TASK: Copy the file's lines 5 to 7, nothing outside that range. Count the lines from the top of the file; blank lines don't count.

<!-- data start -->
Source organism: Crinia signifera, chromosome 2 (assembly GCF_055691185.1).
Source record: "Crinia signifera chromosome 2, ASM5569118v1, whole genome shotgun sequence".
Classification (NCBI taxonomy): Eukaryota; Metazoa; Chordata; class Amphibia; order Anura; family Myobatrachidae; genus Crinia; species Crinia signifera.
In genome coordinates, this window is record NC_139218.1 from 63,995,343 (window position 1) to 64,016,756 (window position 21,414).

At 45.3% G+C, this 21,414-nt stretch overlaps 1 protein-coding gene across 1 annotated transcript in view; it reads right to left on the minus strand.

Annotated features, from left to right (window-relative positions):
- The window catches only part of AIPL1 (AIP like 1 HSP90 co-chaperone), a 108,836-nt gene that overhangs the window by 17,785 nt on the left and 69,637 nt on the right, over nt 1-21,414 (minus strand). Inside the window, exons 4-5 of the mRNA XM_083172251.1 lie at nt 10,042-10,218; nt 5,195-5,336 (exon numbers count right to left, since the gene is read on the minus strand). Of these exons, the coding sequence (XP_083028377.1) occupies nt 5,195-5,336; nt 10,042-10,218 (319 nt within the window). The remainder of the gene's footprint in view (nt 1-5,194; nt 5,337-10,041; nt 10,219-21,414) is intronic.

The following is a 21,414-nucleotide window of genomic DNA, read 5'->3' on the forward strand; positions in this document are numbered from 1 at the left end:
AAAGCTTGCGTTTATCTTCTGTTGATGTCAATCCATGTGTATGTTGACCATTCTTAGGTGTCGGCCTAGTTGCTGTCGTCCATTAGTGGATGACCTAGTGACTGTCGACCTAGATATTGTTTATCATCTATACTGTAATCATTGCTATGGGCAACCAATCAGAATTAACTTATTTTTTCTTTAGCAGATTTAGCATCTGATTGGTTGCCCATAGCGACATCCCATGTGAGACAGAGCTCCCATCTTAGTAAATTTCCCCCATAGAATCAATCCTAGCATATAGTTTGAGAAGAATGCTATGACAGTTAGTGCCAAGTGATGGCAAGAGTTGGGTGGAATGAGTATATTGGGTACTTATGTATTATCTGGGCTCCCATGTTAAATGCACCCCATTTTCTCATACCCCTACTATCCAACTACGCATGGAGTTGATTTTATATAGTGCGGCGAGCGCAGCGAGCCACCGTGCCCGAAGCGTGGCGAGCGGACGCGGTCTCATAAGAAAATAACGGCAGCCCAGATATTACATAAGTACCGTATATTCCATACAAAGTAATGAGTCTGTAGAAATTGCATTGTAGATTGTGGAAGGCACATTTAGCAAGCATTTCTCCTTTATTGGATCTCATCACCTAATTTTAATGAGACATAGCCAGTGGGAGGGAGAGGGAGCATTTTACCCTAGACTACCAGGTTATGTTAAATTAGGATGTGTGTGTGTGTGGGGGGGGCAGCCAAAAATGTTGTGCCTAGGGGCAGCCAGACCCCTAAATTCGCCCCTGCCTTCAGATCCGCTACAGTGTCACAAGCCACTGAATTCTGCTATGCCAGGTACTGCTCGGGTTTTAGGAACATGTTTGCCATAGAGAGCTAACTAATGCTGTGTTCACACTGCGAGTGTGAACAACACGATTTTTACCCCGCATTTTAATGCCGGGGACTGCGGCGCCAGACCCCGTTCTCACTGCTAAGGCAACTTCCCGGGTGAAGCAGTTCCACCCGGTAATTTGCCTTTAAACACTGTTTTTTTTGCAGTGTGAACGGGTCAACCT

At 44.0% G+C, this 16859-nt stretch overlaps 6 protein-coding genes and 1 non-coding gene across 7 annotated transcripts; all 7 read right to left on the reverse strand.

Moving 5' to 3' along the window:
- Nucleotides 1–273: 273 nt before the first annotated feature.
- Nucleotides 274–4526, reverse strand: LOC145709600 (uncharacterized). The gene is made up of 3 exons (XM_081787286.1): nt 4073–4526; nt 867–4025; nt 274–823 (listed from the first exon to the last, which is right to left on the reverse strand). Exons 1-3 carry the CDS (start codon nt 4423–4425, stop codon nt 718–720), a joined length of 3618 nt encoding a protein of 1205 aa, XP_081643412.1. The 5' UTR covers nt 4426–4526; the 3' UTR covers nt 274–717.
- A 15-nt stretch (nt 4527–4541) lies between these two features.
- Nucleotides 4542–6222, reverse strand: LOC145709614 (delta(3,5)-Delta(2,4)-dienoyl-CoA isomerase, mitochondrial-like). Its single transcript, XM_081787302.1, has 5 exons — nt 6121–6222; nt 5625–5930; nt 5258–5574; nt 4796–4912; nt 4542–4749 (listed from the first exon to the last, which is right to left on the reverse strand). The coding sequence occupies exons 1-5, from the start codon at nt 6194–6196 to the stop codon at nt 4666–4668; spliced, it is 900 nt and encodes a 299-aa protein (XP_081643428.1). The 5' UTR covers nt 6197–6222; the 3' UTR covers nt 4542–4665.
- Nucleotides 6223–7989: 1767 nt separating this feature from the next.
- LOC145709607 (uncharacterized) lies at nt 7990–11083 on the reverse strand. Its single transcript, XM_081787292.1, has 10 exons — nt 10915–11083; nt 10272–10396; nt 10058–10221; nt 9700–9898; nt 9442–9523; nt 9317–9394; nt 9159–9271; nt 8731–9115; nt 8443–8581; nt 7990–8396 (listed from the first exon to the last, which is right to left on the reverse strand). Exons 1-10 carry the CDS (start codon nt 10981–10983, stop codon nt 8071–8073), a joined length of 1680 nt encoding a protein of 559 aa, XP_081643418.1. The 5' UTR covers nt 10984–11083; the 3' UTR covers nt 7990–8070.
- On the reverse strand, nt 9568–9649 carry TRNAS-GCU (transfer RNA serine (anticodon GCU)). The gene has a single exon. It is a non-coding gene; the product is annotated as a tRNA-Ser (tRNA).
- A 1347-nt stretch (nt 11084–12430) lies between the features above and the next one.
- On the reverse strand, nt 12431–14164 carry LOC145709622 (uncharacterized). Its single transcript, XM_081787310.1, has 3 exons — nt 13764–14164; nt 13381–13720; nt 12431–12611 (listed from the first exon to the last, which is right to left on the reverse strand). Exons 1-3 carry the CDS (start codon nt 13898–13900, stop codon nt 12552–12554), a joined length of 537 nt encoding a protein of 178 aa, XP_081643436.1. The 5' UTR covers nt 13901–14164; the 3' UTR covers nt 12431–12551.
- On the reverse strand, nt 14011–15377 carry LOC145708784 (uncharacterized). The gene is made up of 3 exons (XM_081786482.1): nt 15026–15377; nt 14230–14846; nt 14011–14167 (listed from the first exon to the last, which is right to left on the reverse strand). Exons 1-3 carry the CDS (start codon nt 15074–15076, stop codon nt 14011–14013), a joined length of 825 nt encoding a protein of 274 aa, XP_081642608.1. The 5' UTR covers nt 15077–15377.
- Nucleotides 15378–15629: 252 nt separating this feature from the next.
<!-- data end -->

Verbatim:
At 45.3% G+C, this 21,414-nt stretch overlaps 1 protein-coding gene across 1 annotated transcript in view; it reads right to left on the minus strand.

Annotated features, from left to right (window-relative positions):
- The window catches only part of AIPL1 (AIP like 1 HSP90 co-chaperone), a 108,836-nt gene that overhangs the window by 17,785 nt on the left and 69,637 nt on the right, over nt 1-21,414 (minus strand). Inside the window, exons 4-5 of the mRNA XM_083172251.1 lie at nt 10,042-10,218; nt 5,195-5,336 (exon numbers count right to left, since the gene is read on the minus strand). Of these exons, the coding sequence (XP_083028377.1) occupies nt 5,195-5,336; nt 10,042-10,218 (319 nt within the window). The remainder of the gene's footprint in view (nt 1-5,194; nt 5,337-10,041; nt 10,219-21,414) is intronic.